that cores a cold ta one Oasi
Friends Have Not Seen Missing
Clerk Since Sunday IXiglit.
Xo word had te-n received up to 1 o'clock
this morning of Jamei" McSherry. a clerk
who has been employed for two years in
the silk department of the Scruggs. Van
dervoort & Barney dry goods store. He
has been missing since Sunday from No.
333C Lucas avenue, where lie roomed.
McSherry had prepared to go to the homo
of his brother In New York, and was to
have started Sunday morning in company
with buyers from the store, who were go
ing East at that time. His trunk was
checked through and lie had asked a friend,
to accompany him to Union Station, ami as
sist him with his grip, he being weak from.
About 9 o'clock Sunday morning he left
his room, but came back at Z in the after
noon. He told persons where he roomed
that he had changed his mind and would
not start for Xew York until 1130 at night.
At 7 o'clock he went away and has not
been seen by any of his friends since. Tele
grams from his brother in New York state
that he has not arrived 'there, and his
friends have become anxious about him.
About three weeks ago McSherry fell from,
a Park avenue car at Leonard avenue and
received Injuries about the head anil in
ternally, which disqualified him for work,
and he had prepared to go to New York
upon advice of friends.
The wound of his head, when he fell, and
his peculiar conduct afterwards, especially
Sunday. have caused his friends to fear that
the shock affects his brain and that he may
be somewhere among strangers, so ill ho
cannot give them explicit Infractions as to
where lie wants to go.
His trunk has arrived In New York, but
a grip which he hail packed and an um
brella are in the room he formerly oc
cupied at No. 3336 Lucas avenue.
He had been rooming at this number fos
a year. He has no relatives In St. Louis.
He 19 about 30 years old, wore a straw hat,
light trousers and a black coat,
Capt. Marmaduke Stakes His Fu
ture on Colombian Enterprise.
The Republic Bureau.
Hth St. and Pennsylvania Ave.
Washington, Aug. S. Captain Marmaduke,
who has accepted a commission in tha
Colombian Navy, is a brother of ex-Governor
John S. Marmaduke of Missouri.
Captain Marmaduke says he will never
return to the United States. He considers
that for the rest of his life his services be
long to the country that has bought his
sword. If he is successful In sweeping from,
the waters of the Pacific the converted gun
boats and captured vessels that comprise
the Insurgent force, he will win a substan
tial reward and Admiral's commission in tho
Colombian Navy. If he fails, he itends as
he has told one or two intimate friends
In Washington to emulate the words or
Lawrence and "go down with the ship."
Tnere will be no such thins as defeat.
Captain Marmaduke says. For him It will
be truly a case of "victory or death," as all
his ambitions are centered in his new ven
ture, and all his hopes are directed toward,
the outcome of. his step. He has renounced
the land of his birth for the country of his
adoption, and will serve the rest of hl3
days as a soldier of fortune under a for
eign flag.
Colombian General Has "Withstood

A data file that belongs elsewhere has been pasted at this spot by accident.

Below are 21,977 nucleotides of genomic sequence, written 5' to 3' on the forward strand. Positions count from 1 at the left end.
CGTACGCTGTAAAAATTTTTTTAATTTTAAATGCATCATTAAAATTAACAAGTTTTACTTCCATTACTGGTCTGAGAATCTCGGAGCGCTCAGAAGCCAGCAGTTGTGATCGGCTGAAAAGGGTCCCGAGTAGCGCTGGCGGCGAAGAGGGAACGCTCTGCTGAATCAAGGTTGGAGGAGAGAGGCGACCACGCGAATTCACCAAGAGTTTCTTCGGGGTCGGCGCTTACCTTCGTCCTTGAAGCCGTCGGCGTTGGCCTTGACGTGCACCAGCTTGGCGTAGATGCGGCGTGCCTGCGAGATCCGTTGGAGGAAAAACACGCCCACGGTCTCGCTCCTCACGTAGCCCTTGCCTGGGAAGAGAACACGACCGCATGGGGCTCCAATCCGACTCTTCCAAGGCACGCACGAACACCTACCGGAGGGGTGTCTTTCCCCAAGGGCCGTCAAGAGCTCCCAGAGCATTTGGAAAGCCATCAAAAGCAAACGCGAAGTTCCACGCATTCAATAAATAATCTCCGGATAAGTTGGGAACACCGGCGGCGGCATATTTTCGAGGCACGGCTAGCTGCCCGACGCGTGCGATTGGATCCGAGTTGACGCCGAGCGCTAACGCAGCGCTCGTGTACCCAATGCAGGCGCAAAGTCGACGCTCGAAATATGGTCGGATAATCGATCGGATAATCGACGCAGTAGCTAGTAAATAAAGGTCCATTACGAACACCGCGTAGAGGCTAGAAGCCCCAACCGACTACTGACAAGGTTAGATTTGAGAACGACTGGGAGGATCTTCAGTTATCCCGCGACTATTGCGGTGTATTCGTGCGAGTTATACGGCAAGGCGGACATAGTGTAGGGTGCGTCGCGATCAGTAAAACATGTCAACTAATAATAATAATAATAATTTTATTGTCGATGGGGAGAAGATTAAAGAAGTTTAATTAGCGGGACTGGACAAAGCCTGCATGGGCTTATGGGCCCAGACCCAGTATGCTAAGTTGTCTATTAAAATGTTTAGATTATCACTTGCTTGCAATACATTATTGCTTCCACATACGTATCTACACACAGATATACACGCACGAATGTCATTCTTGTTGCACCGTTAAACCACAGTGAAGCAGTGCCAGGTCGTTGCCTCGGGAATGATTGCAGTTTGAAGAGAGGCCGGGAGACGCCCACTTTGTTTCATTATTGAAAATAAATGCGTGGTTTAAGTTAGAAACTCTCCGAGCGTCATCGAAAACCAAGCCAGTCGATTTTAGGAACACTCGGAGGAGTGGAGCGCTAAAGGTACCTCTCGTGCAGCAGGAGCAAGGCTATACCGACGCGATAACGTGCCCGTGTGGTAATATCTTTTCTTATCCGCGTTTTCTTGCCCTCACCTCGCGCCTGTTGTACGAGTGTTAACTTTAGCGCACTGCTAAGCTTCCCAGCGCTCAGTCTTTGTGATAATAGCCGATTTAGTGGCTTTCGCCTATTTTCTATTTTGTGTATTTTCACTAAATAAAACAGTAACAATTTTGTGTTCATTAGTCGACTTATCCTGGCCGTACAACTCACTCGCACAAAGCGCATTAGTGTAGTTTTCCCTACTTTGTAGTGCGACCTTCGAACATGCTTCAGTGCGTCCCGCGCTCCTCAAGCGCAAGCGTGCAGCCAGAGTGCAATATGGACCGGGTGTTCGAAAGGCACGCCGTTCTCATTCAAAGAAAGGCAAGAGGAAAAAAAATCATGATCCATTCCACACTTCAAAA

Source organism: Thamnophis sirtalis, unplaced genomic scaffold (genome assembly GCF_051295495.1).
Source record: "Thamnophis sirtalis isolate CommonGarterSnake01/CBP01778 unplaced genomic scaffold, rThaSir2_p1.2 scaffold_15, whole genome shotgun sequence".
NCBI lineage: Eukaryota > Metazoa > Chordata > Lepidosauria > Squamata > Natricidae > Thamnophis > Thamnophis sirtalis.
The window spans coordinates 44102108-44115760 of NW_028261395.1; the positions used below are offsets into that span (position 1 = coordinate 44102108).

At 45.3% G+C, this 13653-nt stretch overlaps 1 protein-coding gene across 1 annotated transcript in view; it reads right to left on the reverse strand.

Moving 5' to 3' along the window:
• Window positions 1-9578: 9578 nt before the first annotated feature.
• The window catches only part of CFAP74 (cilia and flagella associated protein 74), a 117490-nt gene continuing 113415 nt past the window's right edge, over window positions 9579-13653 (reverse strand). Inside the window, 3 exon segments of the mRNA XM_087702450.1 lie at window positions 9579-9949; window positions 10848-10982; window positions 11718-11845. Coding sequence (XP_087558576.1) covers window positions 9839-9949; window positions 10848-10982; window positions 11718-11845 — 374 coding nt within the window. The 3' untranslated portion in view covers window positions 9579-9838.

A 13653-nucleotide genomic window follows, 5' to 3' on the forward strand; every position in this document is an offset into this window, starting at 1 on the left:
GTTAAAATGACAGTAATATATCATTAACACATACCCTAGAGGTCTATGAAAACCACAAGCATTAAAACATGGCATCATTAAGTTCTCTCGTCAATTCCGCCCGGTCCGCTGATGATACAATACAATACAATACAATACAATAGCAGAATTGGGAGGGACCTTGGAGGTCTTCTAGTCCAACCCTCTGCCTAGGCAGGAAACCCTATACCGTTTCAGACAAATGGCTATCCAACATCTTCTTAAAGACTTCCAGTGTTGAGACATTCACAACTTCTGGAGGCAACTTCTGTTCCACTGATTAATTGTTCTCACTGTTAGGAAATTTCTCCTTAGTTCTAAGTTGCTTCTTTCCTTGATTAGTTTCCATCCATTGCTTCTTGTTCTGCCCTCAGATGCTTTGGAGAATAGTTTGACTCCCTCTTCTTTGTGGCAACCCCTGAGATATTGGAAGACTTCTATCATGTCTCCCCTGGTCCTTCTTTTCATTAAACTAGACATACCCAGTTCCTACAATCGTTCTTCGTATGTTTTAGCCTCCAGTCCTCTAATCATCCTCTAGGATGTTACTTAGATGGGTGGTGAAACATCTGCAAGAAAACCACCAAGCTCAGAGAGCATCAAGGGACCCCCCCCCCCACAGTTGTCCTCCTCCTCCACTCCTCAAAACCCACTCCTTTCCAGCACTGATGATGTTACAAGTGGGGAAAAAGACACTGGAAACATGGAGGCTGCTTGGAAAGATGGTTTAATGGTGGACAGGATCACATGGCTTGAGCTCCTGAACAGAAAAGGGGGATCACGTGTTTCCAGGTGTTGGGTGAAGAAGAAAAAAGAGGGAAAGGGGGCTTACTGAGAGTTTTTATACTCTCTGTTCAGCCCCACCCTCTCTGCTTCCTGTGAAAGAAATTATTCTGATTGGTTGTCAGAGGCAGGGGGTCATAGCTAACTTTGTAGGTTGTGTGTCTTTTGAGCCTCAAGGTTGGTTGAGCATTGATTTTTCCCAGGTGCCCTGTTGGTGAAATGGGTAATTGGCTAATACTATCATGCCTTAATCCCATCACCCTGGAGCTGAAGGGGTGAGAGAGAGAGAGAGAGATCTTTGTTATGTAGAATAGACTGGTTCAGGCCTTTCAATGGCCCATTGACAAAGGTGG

Siege Thirty Days.
Washington. Aug. IS. Senor Concha, tho
Colombian Minister here, has received a
cablegram from General Salavar, Governor
of the State of Panama, declaring that Gen
eral Bertl with the Colombian Government
forces, is still in possession of Agua Dulce.
and that the prospects are favorable for a
maintenance of that situation.
Governor Salavar says that the report or
an imminent capitulation to the rebel forces
is unfounded. He also states that the rebels
who are besieging him are in a sore plight
because of the untenable condition of tho
territory which they now occupy.
Court of Appeals Denies Applica
tion for Habeas Corpus.
St. Paul. Minn., Aug. SS. The' United
States Court of Appeals, in an opinion by
Judge Sanborn, to-day denied the applica
tion for writs of habeas corpus or relief
in the cases of Thomas Nevitt and Samuel
C. Feden. Judges of the County Court of
St. Clair County. Missouri, and sustains
the tight of a Federal Judge to Imprison
Judges of county courts for contempt In
refusing to carry out the mandates of a.
Judgment Issued by them.
"When thsre is a falling oil in flesh ia
woman or man there is '"something
wrong." And that something wrong is
generally a loss of nutrition due tc dis
ease of the stomach and ths other organs
of digestion and
nutrition. Some
times this loss of
flesh is accom
panied by variable
appetite, but in
many cases the ap
petite does not fail
and there may be
a constant desire
to eat. Languor,
nervousness, irri
tability, sleepless
ness, are symptoms
often associated
with this loss of
nutrition and fal
ling off in flesh
Doctor Pierce's
Golden Medical
Discovery cures
disease of the stom
ach and other or
eans of digestion
and nutrition. It enables
the perfect digestion and assimilation of
food so that lost flesh is regained and
the physical health re-established.
"I had suffered from indigestion and onh
those who have suffered from it know what it
reallv is,7rite Mrs. M.J- Fagan. of 1613 East
Genesee St.. Syracuse. N. Y. " I bad had severe
attacks of headache and dizziness, with cold
hands and feet ; everything I ate distressed roe,
bowels were constipated and I ivas ero-jrinx VTT
thin and nervous. I cannot half express the bad
feelings I had when I commenced Utiaj Dr.
Tierce's Golden Medical Discovery. I took nlae
bottles of the 'Discovery and have taken
several bottles of Dr. Pierce's Pleasant Pellets.
I commenced feeling better wilh the first bottle
and kept oa improrui. Now I am so greatly
improved in health my friends often speak of it.
I Uil heartily recommend these medians ta
all safteriDg as I was." ,
The People's Common Sense Medical
Adviser, IE paper covers, is sent free on
receipt of 21 one-cent stamps for expense
of mailing only. Address Dj, E. ,
Pierce, Buffalo, N.-Y, ,
Si J"9Kir
- ZfyJSS-Zr'
-.ttj.Jt.- - t, 6V.-'-?.t.-.i'$.1Vi.,y.'.V--. WIS, .. --
I'feC , J (Ift'ft-
- "5ixz,3-.- .w
.--A. ."-..?.-.? ,7.-V!s.f